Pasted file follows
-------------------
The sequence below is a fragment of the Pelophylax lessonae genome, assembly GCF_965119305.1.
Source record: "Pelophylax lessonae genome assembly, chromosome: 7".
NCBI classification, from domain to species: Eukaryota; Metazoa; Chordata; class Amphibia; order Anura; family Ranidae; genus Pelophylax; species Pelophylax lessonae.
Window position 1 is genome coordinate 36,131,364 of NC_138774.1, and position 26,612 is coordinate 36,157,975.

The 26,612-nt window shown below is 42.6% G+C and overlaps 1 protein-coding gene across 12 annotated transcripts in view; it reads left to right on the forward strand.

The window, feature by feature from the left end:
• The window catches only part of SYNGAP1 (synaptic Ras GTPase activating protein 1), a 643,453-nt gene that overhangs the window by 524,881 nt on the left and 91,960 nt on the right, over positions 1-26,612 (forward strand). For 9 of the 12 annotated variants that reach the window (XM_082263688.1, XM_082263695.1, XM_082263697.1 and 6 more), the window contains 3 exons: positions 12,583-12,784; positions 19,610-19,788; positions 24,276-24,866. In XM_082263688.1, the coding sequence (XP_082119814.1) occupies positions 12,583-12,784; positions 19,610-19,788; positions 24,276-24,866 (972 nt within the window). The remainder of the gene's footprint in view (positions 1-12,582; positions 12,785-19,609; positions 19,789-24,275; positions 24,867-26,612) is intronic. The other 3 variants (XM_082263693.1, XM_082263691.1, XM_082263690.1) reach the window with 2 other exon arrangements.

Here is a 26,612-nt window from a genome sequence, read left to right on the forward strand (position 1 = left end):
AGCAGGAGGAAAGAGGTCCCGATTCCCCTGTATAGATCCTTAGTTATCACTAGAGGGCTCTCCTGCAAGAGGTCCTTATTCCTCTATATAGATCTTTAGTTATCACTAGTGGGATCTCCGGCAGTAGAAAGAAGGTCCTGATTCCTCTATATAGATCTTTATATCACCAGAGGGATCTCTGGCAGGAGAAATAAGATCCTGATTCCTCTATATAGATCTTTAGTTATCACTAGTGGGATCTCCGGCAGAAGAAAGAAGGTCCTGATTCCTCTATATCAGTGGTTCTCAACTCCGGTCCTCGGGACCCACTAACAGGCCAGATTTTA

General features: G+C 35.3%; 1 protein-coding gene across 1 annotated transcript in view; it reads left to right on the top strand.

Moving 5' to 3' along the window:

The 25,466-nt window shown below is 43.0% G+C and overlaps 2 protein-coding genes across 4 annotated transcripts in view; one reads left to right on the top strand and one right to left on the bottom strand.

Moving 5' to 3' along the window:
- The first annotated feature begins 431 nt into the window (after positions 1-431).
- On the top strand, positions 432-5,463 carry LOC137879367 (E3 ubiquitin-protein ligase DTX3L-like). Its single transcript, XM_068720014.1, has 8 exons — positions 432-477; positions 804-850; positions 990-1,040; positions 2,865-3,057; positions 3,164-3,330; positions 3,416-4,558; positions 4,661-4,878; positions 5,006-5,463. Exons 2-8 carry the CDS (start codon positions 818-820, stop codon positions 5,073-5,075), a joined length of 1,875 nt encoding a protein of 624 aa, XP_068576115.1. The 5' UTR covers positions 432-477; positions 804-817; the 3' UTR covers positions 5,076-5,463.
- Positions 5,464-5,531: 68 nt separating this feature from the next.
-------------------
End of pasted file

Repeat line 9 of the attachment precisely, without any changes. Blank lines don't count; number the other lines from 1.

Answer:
AGCAGGAGGAAAGAGGTCCCGATTCCCCTGTATAGATCCTTAGTTATCACTAGAGGGCTCTCCTGCAAGAGGTCCTTATTCCTCTATATAGATCTTTAGTTATCACTAGTGGGATCTCCGGCAGTAGAAAGAAGGTCCTGATTCCTCTATATAGATCTTTATATCACCAGAGGGATCTCTGGCAGGAGAAATAAGATCCTGATTCCTCTATATAGATCTTTAGTTATCACTAGTGGGATCTCCGGCAGAAGAAAGAAGGTCCTGATTCCTCTATATCAGTGGTTCTCAACTCCGGTCCTCGGGACCCACTAACAGGCCAGATTTTA